The movie subsequently moves forward to several years later, and we observe how things look hopeful and promising for that boy. As his parents hoped, Leroy Logan (John Boyega) studied hard as steadily advancing in his education course, and now he is going to be a forensic expert after receiving a doctoral degree, though he begins to wonder whether this is really what he wants to do at present – especially when a friend of his tells him that he can join the law enforcement training for becoming a police officer instead. After all, the police have been eager to show the inclusion of colored people in their system, and Leroy looks like an ideal recruit considering his many exemplary qualities including his excellent physical condition.
After consulting an aunt who has worked as a liaison for the local police, Leroy eventually decides to participate in the law enforcement training, but Leroy’s father Ken (Steve Toussaint) is not so amused by that because of a very unpleasant incident of his. Not long after he parked his truck for stopping by his frequent food truck, two white police officers approached to his truck just because they think Ken violated the parking regulations, and that soon led to Ken being savagely beaten by these two white police officers. Quite angry at this incident just like his father, Leroy becomes more determined to be the one who will change the system from within, and he accordingly comes to clash a lot with his father, who is understandably furious to learn that his promising son is going to be a police officer instead of a highly paid expert.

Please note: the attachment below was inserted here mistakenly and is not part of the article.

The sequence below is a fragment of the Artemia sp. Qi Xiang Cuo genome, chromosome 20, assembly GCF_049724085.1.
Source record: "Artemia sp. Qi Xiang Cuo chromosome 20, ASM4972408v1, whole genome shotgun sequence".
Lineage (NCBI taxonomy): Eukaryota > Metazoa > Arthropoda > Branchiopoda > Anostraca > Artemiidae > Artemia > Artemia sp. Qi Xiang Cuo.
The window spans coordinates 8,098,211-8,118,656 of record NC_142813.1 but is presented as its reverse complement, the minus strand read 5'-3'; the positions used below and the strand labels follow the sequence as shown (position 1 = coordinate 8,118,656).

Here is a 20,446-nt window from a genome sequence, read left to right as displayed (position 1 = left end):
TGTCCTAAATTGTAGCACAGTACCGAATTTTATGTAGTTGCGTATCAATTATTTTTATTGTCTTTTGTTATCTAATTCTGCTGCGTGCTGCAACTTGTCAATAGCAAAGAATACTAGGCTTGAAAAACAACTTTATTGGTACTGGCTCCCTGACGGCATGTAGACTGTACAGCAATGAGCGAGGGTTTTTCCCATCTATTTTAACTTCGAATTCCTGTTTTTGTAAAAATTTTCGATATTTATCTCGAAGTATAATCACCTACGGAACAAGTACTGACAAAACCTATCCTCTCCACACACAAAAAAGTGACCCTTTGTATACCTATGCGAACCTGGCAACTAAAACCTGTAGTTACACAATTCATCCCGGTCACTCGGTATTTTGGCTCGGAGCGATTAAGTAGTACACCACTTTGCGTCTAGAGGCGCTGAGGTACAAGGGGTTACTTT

Anyway, Leroy begins his training with the support from others including his pregnant wife, and everything seems to go well for him right from the first day of the training. He often excels others during a series of various training sessions, and those high-ranking officers interviewing him later look impressed by his youthful idealism. Once his training is over, he is assigned to his neighborhood, and he is certainly eager to be a bridge between the police and his black community.